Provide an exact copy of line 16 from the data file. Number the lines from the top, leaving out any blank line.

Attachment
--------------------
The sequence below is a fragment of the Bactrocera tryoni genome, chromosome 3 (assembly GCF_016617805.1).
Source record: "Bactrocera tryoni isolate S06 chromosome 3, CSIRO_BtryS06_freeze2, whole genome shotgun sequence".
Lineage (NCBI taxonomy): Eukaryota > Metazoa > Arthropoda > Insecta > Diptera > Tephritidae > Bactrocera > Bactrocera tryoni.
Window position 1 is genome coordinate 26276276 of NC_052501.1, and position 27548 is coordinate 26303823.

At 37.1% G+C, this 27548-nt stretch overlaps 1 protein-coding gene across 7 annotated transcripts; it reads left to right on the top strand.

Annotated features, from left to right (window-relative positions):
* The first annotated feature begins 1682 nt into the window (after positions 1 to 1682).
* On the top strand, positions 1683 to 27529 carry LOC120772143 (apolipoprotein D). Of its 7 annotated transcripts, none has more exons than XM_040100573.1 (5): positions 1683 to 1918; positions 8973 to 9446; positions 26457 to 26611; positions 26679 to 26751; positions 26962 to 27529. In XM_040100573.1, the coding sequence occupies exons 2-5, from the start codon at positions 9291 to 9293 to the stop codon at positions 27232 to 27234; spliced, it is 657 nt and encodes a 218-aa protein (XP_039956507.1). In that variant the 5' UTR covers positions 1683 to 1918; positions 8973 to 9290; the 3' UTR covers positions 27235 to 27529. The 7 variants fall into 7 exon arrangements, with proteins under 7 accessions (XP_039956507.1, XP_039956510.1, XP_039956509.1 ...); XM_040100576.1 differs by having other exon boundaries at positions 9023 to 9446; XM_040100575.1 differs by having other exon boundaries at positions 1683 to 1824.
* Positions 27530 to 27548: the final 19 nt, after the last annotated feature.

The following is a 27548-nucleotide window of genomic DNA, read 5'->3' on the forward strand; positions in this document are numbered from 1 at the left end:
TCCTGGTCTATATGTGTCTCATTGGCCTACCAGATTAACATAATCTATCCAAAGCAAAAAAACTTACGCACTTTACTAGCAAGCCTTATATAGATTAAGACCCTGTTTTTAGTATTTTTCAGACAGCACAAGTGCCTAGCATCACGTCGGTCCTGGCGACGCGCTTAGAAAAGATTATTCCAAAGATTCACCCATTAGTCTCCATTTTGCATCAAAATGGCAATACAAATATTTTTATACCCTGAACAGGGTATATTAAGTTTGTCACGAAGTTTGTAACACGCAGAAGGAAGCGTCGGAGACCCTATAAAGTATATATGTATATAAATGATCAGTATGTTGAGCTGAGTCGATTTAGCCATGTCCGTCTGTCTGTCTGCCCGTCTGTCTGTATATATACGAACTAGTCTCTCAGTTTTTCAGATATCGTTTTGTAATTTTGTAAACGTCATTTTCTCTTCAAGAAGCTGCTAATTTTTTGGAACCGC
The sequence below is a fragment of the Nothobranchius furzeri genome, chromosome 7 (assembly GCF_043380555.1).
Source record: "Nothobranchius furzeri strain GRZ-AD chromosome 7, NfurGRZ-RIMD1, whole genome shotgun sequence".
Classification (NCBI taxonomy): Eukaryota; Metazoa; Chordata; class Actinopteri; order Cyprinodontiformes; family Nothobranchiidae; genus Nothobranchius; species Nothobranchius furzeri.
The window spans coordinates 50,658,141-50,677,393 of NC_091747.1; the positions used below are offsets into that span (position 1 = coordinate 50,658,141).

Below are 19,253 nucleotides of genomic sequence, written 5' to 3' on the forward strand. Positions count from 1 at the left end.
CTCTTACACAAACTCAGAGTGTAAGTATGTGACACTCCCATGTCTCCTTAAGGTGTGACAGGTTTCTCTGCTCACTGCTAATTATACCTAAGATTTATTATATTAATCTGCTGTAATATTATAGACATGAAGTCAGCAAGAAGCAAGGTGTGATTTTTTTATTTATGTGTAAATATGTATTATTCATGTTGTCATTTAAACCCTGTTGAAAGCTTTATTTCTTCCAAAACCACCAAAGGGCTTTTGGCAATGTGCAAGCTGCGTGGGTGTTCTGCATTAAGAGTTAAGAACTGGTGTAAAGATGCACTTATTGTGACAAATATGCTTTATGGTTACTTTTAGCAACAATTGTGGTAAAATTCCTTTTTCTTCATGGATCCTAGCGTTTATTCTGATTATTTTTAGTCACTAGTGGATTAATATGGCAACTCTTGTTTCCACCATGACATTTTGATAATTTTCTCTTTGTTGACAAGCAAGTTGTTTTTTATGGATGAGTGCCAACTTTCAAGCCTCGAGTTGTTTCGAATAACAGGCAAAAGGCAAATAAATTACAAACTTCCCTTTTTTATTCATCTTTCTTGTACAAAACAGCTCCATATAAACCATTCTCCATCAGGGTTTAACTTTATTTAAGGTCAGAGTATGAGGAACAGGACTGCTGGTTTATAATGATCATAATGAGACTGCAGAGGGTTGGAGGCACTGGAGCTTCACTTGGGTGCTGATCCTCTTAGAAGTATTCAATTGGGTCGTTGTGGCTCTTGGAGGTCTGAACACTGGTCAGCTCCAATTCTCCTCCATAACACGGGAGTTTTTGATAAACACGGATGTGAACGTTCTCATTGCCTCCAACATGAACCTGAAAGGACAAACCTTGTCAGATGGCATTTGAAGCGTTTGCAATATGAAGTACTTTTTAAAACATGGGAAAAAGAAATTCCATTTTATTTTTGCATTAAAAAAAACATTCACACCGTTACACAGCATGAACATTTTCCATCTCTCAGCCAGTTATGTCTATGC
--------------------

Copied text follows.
Below are 19,253 nucleotides of genomic sequence, written 5' to 3' on the forward strand. Positions count from 1 at the left end.